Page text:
How I Returned to Reading Deeply once again
Three weeks ago, I decided to do two things: Remove the Instagram app from my phone till 2021 and start writing every day on Medium.
The intention for the first habit was simple: Attempt to reduce time spent on social media to the bare minimum. Thanks to the Digital Wellbeing app on my phone, I realized that the Instagram app was the most addictive and the one that I kept opening multiple times through the day.
To my absolute delight, a third habit re-formed magically and that was the art of reading more deeply.
I say re-formed because reading is one of my oldest and most loved hobbies.
How I returned to reading
When I re-created my schedule for the day based on the time gained away from social media, reading offered itself as a suitable substitute for scrolling through my phone.
Created time pockets for reading
So, I went ahead and created two pockets of reading time:
a) Post lunch, which is when I tend to get super sleepy and not given to much deep work
b) Just before bed, when I want to relax my mind and drift off into peaceful slumber
Setting a fixed time to read instead of picking up the phone was a brilliant idea because I never had to ask myself, ‘Okay, what do I do now?’
Reading just became the default response.
I added these time blocks on my daily calendar and split them into Kindle reading time and paperback reading time.
E-books and paperbacks
For too long there has been this debate about whether e-books are better than paperbacks and I confess I added to it myself a long time ago.
But over time, I have realized that reading is the most important thing: the medium is incidental.
The afternoon slot I devoted to the Kindle, because I was attempting to reduce screen usage before bed. I love the Kindle because it can hold so many of my e-books at once and finding a book to read is never a problem.
The night slot I devoted to my rather large paperback collection at home, which includes a wide variety of books that all three of us — my husband, my daughter and I- read with abundant interest.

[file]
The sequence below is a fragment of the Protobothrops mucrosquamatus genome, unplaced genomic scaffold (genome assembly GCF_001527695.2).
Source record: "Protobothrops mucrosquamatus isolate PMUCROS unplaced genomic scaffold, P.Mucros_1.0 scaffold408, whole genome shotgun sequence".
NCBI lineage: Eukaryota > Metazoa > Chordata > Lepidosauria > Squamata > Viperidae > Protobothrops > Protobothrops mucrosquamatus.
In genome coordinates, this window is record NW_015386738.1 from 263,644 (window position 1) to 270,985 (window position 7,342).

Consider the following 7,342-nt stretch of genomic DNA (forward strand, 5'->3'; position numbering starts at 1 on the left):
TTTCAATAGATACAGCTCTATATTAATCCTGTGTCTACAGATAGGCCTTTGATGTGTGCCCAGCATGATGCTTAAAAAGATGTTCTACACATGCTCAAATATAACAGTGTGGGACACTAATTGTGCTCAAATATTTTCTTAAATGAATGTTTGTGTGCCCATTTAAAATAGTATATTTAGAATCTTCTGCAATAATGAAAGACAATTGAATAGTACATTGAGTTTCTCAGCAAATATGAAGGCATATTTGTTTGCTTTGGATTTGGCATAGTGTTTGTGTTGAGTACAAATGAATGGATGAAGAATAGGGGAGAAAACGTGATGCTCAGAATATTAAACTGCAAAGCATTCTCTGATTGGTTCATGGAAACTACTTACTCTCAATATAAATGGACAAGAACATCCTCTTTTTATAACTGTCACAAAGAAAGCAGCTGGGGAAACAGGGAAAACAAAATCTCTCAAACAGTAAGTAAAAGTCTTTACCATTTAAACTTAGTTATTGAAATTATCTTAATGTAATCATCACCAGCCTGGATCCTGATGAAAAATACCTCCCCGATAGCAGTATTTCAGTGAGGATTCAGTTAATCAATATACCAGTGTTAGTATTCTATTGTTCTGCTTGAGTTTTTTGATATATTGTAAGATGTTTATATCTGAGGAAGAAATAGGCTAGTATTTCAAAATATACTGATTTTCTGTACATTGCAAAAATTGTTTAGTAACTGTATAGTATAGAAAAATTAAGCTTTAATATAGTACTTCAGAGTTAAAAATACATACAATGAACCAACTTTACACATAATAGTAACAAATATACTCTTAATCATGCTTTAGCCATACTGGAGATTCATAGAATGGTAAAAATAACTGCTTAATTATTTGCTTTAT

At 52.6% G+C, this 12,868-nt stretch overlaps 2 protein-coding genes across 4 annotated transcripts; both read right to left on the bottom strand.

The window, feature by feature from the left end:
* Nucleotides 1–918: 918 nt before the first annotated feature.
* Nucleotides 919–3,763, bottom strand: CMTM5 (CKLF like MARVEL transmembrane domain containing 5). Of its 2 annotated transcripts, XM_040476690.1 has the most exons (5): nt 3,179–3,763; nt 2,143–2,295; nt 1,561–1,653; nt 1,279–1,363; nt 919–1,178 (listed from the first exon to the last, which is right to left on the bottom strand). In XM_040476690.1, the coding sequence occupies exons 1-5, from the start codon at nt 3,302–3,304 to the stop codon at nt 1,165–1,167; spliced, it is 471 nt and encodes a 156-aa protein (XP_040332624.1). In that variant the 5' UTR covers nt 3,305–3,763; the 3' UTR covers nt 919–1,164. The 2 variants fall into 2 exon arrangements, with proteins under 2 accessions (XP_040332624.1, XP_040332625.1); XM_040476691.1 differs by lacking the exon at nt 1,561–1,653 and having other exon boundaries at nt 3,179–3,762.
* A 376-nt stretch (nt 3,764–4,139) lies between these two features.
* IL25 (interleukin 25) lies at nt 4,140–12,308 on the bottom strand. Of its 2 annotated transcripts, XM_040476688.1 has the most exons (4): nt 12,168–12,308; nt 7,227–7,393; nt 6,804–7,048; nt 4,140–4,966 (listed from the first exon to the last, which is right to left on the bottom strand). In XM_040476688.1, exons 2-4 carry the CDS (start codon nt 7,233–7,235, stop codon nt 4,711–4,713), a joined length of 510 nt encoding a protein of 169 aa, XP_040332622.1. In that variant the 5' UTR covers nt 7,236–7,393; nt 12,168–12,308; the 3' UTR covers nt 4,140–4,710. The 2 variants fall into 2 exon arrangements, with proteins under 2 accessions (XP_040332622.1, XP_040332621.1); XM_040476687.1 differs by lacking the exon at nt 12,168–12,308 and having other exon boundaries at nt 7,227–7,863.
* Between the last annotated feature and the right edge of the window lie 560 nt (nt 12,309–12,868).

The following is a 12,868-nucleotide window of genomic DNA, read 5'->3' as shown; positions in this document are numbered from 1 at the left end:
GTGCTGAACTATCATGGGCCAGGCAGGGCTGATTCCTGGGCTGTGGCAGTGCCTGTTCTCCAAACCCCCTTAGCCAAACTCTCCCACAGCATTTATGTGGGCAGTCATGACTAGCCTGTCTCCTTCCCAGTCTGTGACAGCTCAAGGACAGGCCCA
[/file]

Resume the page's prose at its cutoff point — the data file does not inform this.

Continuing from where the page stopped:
This includes everything from classics like Dr Seuss and Enid Blyton to Agatha Christie and Wodehouse to memoirs of spies from the MOSSAD and neurosurgeons who died from cancer.
The joys of re-reading
Next, I chose to allow for re-reading of books in addition to reading new ones.
I call this comfort reading, much like comfort food. You need these when you think you have ‘nothing to read’, when in fact you actually have an entire library of books at home.
Too much is made of constantly reading newer and newer books (thanks to challenges like the Goodreads one every year) and very little is devoted to the idea of reading for its primary purpose: Sheer joy and happiness.
You know that Japanese term ‘Tsundoku’? That’s where you keep buying books and never reading them.
When you pick up a reading habit again, remember Tsundoku and steer clear of it. Start with the books you have already and lose yourself in the simple joys they offer.
For instance, my personal Wodehouse collection is something I can turn to comfortably for the rest of the year and well into 2021.
Knowing all of this and dis-engaging from my phone has been the best gift to myself in 2020.
Reading isn’t dead and let’s ensure that it stays that way.